# Field axioms - is there an axiom for multiplication with zero?

• musicgold
In summary, the conversation discusses the role of axioms in justifying steps in a proof and the possibility of stating the axioms of ##\mathbb{R}## in a way that includes the property ##0\cdot x=0##. It is mentioned that this property can be derived from other axioms and that listing every possible truth about the real number system is not feasible. A link to an article discussing the concept of a set of all truths is also provided.
musicgold
Homework Statement
This is not a homework problem.
I am reading a proof and not sure why a particular step is taken / not taken.
Relevant Equations
why is there no axiom like X . 0 = 0
Please refer to the screenshot below. Every step is justified with an axiom. Please see the link to the origal document at the bottom.

I am trying to understand why the proof was not stopped at the encircled step.
1. Is there no axiom that says ## x \cdot 0 = 0 ## ?
2. Isn't the sixth step using the fact that a 0 can be represented by ## x \cdot 0 ## ?

Document

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The line you marked is just using 1+(-1)=0, replacing the left hand side by the right hand side in the previous line.

The sixth step is using the fact that ##a + (-a)=0##, with ##a = x\cdot0##. Afaik, ##0## only appears in the axioms when defining addition, that it has any special role for multiplication needs to be derived.

musicgold and mfb
##x.0=x.(0+0)= x.0+x.0##
Add ##-x.0## to both sides to obtain ##x.0=0##.

musicgold
I have sometime wondered whether it would be possible to state the axioms of ##\mathbb{R}## in a different way so that ##0\cdot x=0## would be one of them but they would still describe exactly the same number system. The normal set of axioms doesn't contain that property, it has to be derived.

You can't start listing every possible truth about the real number system, anyway, because there's an infinite number of those truths. Actually, it's too infinite to even form a proper set (in the sense of set theory), as the Patrick Grim's proof for "There is no set of all truths" should also apply to any statement "There is no set of all truths about entity X".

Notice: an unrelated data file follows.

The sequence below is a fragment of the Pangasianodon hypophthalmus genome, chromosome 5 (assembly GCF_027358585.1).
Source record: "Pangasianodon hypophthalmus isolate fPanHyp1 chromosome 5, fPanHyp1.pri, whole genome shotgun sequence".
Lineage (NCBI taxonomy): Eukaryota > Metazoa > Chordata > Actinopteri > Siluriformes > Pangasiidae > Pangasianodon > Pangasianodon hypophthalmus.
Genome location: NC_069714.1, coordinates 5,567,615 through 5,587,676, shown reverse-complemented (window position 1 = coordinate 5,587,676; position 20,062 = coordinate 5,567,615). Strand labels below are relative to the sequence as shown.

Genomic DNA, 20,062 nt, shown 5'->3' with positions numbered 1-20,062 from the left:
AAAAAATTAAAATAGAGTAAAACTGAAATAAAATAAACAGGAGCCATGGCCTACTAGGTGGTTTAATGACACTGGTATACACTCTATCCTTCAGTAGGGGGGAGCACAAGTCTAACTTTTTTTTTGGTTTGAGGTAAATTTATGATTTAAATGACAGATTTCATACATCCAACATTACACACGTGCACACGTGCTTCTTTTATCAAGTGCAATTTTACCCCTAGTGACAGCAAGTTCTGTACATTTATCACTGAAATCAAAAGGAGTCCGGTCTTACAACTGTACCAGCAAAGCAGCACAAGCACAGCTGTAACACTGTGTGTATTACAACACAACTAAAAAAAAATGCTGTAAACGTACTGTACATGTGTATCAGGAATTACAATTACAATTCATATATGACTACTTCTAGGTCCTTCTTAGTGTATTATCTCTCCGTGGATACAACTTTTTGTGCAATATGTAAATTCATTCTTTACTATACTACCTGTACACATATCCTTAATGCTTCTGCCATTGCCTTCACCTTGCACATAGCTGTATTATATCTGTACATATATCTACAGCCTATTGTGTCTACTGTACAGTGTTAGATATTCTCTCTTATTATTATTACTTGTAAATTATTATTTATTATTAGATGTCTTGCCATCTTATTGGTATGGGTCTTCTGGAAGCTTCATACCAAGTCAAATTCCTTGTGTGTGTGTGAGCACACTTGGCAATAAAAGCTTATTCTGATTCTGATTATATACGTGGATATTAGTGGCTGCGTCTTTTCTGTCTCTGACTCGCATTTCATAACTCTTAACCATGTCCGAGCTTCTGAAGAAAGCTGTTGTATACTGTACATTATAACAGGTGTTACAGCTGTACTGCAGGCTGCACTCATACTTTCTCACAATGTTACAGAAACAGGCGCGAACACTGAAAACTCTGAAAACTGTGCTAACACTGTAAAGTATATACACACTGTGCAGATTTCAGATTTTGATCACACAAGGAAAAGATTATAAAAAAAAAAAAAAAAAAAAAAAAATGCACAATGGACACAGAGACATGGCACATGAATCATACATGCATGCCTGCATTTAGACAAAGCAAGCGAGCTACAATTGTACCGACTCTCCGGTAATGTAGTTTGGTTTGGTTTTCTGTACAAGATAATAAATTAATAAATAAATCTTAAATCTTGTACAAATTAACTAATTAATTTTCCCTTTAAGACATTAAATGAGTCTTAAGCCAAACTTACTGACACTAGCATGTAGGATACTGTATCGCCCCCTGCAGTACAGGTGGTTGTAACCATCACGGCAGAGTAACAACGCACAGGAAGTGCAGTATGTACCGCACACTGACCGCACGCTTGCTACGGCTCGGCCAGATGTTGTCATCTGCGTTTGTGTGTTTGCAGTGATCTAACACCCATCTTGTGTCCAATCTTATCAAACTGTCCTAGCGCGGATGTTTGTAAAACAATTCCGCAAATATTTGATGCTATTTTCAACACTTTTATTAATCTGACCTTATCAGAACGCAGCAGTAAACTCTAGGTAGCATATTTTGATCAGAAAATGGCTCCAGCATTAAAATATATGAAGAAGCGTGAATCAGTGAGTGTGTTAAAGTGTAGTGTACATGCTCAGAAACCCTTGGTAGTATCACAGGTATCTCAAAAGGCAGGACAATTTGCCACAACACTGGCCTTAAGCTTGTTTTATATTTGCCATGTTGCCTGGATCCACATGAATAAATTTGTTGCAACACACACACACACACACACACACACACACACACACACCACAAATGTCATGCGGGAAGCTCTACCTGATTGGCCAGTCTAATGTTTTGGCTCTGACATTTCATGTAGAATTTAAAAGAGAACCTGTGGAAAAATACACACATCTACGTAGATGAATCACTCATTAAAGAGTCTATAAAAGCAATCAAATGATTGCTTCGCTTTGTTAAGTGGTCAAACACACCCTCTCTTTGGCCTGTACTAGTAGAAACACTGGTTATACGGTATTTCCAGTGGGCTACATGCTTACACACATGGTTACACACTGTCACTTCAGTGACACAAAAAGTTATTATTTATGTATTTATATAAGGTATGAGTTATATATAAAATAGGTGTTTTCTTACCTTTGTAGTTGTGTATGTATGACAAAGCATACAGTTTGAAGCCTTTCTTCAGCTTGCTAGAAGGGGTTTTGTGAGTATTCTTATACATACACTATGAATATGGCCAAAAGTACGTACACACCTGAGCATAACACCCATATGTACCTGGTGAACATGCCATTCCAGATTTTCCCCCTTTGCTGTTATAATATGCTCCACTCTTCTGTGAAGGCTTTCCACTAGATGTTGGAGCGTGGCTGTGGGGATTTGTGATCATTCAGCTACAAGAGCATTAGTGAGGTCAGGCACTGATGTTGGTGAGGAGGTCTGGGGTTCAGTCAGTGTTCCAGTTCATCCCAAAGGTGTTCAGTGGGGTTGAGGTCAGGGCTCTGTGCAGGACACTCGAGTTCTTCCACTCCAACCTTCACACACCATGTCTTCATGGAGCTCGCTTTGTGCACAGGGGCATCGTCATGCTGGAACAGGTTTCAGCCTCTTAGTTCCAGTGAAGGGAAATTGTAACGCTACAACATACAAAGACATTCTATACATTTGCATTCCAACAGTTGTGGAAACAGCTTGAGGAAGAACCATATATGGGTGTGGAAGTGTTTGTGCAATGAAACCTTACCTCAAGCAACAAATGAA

http://www.pgrim.org/articles/grim_no_set_of_all_truths.pdf

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musicgold
There is no "axiom" that x.0= 0 because it can be proven from the other axioms. By "distribution", x(y+ 0)= xy+ x0. But y+ 0= y so x(y+ 0)= xy. From xy= xy+ x0, add the "additive inverse" of xy to both sides to get x0= 0.

musicgold
hilbert2 said:
I have sometime wondered whether it would be possible to state the axioms of ##\mathbb{R}## in a different way so that ##0\cdot x=0## would be one of them but they would still describe exactly the same number system. The normal set of axioms doesn't contain that property, it has to be derived.

You can't start listing every possible truth about the real number system, anyway, because there's an infinite number of those truths. Actually, it's too infinite to even form a proper set (in the sense of set theory), as the Patrick Grim's proof for "There is no set of all truths" should also apply to any statement "There is no set of all truths about entity X".

http://www.pgrim.org/articles/grim_no_set_of_all_truths.pdf
In my experience this is called the full theory,aka, all statements /wffs that can be assigned a truth value.

## 1. What are field axioms?

Field axioms are a set of mathematical rules that define the properties and operations of a field. A field is a mathematical structure that contains two operations, addition and multiplication, which follow specific properties.

## 2. What is an axiom for multiplication with zero?

The axiom for multiplication with zero is known as the "zero property of multiplication." It states that any number multiplied by zero will result in a product of zero. This means that zero is an identity element for multiplication.

## 3. Why is there a need for an axiom for multiplication with zero?

The axiom for multiplication with zero is necessary in order to maintain consistency and coherence within the field axioms. Without it, there would be no clear definition of the behavior of zero under multiplication, which could lead to contradictions and inconsistencies within mathematical proofs and equations.

## 4. Can the axiom for multiplication with zero be proven?

No, the axiom for multiplication with zero cannot be proven. Axioms are considered to be self-evident truths and are accepted as starting points for mathematical reasoning. They cannot be proven or derived from other axioms or definitions.

## 5. How does the axiom for multiplication with zero relate to real-world applications?

The axiom for multiplication with zero is essential in various real-world applications, such as in physics, engineering, and economics. For example, in physics, the zero property of multiplication allows for the calculation of work done by a force when the displacement is zero. In economics, it is used in calculating the cost of producing zero units of a good or service.

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